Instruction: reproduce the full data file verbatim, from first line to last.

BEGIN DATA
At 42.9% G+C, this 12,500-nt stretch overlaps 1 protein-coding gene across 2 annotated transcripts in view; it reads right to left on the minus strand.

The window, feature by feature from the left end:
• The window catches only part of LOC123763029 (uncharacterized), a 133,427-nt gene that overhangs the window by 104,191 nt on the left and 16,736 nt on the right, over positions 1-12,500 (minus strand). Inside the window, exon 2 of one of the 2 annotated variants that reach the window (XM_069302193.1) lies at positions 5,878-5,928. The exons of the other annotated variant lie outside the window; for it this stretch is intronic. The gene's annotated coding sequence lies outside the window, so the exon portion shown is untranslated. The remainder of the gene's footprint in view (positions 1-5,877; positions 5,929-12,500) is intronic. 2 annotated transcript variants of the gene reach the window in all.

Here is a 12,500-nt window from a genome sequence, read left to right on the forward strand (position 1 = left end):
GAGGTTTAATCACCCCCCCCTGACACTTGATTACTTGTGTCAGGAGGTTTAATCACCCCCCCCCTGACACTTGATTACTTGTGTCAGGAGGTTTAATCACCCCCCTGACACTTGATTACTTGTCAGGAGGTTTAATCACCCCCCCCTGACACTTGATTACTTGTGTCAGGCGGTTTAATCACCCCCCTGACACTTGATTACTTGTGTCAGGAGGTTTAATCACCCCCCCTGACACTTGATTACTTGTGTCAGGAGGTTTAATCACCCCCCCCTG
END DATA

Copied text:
At 42.9% G+C, this 12,500-nt stretch overlaps 1 protein-coding gene across 2 annotated transcripts in view; it reads right to left on the minus strand.

The window, feature by feature from the left end:
• The window catches only part of LOC123763029 (uncharacterized), a 133,427-nt gene that overhangs the window by 104,191 nt on the left and 16,736 nt on the right, over positions 1-12,500 (minus strand). Inside the window, exon 2 of one of the 2 annotated variants that reach the window (XM_069302193.1) lies at positions 5,878-5,928. The exons of the other annotated variant lie outside the window; for it this stretch is intronic. The gene's annotated coding sequence lies outside the window, so the exon portion shown is untranslated. The remainder of the gene's footprint in view (positions 1-5,877; positions 5,929-12,500) is intronic. 2 annotated transcript variants of the gene reach the window in all.

Here is a 12,500-nt window from a genome sequence, read left to right on the forward strand (position 1 = left end):
GAGGTTTAATCACCCCCCCCTGACACTTGATTACTTGTGTCAGGAGGTTTAATCACCCCCCCCCTGACACTTGATTACTTGTGTCAGGAGGTTTAATCACCCCCCTGACACTTGATTACTTGTCAGGAGGTTTAATCACCCCCCCCTGACACTTGATTACTTGTGTCAGGCGGTTTAATCACCCCCCTGACACTTGATTACTTGTGTCAGGAGGTTTAATCACCCCCCCTGACACTTGATTACTTGTGTCAGGAGGTTTAATCACCCCCCCCTG